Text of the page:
Researchers at the University of Pittsburgh's Swanson School of Engineering and Clemson University have modelled a hybrid material that they claim can reconfigure itself multiple times when exposed to light and heat, allowing for the creation of devices that not only adapt to their environment, but also display different behaviour in the presence of different stimuli.  Read More


Alliance achieves STEM success

According to a recently published evaluation report, The STEM Alliance has made major inroads tackling key issues regarding inspiring the next generation of scientists and engineers.  Read More


Graphene takes flight

A partnership between The University of Manchester’s National Graphene Institute (NGI) and a Chinese aviation company could take graphene composite-based planes a step closer to reality.  Read More


Researchers make world’s thinnest plates that can be picked up by hand

Researchers at the University of Pennsylvania claim to have created the thinnest plates that can be picked up and manipulated by hand.  Read More


Storing electricity in paper

Researchers at Linköping University’s Laboratory of Organic Electronics have developed ‘power paper’. The material consists of nanocellulose and a conductive polymer and has the ability to store energy.   Read More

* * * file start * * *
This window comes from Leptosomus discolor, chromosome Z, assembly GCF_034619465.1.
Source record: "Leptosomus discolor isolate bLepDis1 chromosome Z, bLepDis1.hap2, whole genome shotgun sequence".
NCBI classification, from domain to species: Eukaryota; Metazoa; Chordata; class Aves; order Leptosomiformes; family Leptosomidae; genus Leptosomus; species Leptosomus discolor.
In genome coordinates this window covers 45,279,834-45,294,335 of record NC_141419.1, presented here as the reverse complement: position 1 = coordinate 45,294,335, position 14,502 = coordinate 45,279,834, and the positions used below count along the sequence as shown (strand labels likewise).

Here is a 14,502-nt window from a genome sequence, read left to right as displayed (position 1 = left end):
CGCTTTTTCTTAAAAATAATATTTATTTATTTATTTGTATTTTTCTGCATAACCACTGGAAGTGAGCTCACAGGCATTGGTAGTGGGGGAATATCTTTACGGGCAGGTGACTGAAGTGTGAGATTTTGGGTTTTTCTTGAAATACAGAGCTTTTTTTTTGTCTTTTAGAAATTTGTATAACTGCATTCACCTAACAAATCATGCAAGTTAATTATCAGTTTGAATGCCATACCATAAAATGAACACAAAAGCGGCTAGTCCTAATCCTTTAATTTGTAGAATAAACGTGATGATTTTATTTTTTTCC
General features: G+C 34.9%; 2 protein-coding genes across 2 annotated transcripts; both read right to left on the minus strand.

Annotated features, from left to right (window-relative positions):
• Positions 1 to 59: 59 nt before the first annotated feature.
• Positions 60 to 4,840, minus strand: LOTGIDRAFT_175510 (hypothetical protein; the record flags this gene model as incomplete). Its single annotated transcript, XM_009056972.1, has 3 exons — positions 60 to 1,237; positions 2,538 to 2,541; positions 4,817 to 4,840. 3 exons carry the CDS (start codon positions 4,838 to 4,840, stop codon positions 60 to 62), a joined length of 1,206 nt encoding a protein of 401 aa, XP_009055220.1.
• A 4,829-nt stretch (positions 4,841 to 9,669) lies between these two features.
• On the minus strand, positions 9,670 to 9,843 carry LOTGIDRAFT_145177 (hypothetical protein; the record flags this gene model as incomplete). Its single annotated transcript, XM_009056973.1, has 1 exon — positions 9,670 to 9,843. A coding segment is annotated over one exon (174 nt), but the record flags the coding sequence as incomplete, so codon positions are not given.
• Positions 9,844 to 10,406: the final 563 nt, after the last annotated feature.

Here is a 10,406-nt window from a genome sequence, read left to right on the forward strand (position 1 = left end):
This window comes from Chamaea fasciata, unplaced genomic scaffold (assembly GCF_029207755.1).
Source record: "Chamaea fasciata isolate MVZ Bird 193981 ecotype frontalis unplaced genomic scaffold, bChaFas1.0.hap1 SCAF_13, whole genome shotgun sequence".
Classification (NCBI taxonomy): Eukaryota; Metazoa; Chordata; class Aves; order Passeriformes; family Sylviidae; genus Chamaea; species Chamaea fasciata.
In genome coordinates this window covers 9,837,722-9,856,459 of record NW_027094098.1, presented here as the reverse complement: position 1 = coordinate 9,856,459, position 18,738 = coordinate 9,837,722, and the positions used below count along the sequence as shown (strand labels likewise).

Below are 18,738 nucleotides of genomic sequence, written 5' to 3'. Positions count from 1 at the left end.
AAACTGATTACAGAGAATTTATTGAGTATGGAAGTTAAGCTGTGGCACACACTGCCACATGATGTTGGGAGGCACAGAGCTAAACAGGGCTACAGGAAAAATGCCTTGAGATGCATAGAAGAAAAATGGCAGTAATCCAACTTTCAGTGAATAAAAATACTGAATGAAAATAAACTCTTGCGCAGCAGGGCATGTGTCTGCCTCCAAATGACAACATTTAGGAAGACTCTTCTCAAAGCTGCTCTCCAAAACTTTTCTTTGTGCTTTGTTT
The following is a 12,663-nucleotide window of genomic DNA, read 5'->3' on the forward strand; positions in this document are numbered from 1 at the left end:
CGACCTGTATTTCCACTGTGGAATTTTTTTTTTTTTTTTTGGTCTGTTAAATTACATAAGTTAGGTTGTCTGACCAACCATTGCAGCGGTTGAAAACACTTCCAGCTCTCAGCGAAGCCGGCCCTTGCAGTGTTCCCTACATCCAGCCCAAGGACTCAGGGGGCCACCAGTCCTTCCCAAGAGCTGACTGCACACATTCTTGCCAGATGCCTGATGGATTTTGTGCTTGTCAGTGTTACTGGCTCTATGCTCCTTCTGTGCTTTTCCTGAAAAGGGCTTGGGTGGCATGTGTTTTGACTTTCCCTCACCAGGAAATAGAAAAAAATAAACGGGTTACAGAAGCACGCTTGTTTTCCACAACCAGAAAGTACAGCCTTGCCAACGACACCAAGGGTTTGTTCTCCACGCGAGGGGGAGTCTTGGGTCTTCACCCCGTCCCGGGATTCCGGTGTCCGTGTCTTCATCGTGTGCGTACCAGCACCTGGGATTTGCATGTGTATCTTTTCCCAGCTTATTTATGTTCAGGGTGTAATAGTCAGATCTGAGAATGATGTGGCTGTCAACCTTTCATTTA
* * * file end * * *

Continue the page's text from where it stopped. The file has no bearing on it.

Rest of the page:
Researchers make diamond at room temperature from new phase of carbon

Researchers from North Carolina State University have discovered a new phase of solid carbon, called Q-carbon. It is said to be distinct from known phases of graphite and diamond. They have also developed a technique for using Q-carbon to make diamond-related structures at room temperature and at ambient atmospheric pressure in air.  Read More


Eliminating 'springback' to help make cars more environmentally friendly

A team of researchers, led by Dr Komgrit Lawanwong, at Hiroshima University has engineered some subtle refinements to metal forming techniques that have allowed them to prevent a problem called ‘springback’, which plagues the process of bending high-strength steel (HSS).  Read More


Axalta enhances Nap-Gard powder coating offerings

Axalta Coating Systems has announced the 7-2500 series of Nap-Gard FBE powder coatings. The 7-2500 series is said to bring industry recognised FBE powder coatings into one group and expands the benefits of its thermosetting epoxy powder for onshore and offshore oil and gas pipelines.  Read More